Monday, September 30, 2013

How to increase savings: add a lottery!

Households with low incomes save little. In one way, this should not surprise us, as their propensity to consume is high because the marginal utility of consumption is high. If they temporarily have low income, this is not a problem at all. However, if you have persistent low income, then you absolutely need to accumulate some savings to supplement any retirement pension income. This does not seem to be happening, and a frightening share of the population is hitting retirement age with little in the bank. Even worse, the use of lotteries and other gambling operations seems to be rather popular for lower incomes. While one can rationalize playing an actuarially unfair lottery under some circumstances (see here), it is generally considered to be a poor use of scarce income. Now, could one use the temptation of lotteries to get low income households to save more?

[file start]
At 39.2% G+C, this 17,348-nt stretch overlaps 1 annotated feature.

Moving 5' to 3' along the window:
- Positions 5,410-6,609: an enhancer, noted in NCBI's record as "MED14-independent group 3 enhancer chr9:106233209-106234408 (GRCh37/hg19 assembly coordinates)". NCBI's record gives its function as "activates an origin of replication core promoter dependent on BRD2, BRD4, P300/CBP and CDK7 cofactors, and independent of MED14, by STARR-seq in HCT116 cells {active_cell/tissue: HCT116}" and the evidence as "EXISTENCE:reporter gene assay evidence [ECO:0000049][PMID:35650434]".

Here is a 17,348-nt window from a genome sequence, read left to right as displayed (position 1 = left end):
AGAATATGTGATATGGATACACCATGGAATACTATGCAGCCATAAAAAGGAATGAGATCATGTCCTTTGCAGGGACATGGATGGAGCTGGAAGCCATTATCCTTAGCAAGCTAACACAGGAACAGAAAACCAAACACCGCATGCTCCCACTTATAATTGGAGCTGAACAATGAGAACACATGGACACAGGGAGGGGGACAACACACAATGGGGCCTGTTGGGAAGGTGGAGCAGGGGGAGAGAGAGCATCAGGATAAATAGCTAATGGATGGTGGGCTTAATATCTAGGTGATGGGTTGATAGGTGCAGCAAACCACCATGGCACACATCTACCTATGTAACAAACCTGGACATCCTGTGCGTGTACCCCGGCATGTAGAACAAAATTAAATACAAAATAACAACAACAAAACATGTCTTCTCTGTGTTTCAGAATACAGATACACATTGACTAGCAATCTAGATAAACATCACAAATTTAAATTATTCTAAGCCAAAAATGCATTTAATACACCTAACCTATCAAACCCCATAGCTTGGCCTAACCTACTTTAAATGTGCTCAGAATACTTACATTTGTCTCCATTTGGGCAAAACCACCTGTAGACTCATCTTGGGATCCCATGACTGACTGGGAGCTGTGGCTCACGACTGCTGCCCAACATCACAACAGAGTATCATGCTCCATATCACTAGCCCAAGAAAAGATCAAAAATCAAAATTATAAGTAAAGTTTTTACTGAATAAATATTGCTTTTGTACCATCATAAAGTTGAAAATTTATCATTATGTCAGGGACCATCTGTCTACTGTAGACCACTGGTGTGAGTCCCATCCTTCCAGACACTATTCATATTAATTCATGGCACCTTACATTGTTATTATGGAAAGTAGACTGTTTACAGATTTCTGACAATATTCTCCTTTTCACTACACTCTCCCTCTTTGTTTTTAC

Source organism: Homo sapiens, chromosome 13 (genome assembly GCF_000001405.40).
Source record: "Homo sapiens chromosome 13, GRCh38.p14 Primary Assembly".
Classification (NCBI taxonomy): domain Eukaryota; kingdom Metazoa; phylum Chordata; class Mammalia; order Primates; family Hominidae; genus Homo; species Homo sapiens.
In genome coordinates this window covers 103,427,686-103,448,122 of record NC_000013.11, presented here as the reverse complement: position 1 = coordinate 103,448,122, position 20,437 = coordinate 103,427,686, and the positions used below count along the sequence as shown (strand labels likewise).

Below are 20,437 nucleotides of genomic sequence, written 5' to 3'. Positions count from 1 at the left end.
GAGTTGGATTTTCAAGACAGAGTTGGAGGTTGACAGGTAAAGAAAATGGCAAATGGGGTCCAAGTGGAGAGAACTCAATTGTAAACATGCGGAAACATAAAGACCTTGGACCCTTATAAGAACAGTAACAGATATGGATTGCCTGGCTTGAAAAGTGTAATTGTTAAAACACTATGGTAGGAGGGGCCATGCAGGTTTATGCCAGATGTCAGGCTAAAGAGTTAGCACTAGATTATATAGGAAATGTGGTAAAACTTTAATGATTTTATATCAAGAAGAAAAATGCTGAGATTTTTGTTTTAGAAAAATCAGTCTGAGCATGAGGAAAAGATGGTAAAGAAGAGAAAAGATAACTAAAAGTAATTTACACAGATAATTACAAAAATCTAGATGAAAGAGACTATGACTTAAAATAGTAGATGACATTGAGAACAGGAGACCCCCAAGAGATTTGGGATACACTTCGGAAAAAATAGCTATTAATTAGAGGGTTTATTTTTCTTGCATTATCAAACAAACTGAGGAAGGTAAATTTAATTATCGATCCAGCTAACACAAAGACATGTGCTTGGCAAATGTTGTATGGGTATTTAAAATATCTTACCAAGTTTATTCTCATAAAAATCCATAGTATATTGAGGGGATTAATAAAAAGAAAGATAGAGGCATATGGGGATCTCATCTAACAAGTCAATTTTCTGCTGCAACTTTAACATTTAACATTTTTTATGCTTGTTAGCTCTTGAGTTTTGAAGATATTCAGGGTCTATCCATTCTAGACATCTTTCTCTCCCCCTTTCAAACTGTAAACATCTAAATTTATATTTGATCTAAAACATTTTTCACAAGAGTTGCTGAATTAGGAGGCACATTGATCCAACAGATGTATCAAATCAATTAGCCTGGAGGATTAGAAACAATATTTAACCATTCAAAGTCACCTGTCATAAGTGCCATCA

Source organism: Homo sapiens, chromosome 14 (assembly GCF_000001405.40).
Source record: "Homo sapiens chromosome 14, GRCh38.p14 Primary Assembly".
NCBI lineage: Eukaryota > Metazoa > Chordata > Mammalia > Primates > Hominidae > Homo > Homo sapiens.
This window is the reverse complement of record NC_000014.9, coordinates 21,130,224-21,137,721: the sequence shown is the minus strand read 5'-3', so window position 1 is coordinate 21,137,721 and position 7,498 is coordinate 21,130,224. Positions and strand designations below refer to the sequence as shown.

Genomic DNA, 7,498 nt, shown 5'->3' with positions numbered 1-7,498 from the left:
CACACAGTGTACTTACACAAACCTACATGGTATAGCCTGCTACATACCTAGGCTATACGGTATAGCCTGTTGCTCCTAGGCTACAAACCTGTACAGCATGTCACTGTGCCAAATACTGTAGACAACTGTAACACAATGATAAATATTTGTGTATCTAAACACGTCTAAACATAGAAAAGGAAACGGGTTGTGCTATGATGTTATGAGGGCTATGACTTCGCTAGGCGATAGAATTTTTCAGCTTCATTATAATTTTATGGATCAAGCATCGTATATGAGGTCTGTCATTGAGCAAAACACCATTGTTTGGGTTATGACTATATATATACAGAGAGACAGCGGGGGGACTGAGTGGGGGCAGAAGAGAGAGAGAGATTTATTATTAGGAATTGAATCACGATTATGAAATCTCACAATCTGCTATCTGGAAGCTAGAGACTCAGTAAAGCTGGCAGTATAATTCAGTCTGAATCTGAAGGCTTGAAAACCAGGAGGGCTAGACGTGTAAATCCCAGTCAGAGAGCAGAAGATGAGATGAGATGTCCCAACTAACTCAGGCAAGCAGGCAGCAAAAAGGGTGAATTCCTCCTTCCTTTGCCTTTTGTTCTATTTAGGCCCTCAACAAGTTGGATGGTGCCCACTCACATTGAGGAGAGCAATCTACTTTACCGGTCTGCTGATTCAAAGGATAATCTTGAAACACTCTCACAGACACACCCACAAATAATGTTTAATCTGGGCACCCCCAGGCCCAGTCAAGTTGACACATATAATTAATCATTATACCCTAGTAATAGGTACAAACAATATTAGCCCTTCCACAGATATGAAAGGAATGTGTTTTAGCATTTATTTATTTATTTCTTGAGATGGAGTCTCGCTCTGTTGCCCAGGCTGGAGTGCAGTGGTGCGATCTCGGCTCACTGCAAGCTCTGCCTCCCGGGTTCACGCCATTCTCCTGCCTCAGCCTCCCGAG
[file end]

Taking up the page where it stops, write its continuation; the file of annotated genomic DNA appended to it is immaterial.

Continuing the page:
Kadir Atalay, Fayzan Bakhtiar, Stephen Cheung and Robert Slonim show one can combine saving accounts effectively with lottery jackpots. In an experiment conducted online in the US, they had participant allocate funds under various savings schemes. While this is not quite like the real world, it still reveals some interesting findings. Introducing a jackpot lottery does indeed increase savings, and significantly so (the authors find a 12 percentage point boost). These savings come both from delayed consumption and reduced lottery participation outside of the savings account. And all these effects are stronger among those with lower incomes. Can we believe those results? After all, the jackpots in savings lotteries are supposed to be "life changing", something that such an experiment cannot simulate. But it is encouraging to still see a strong impact.

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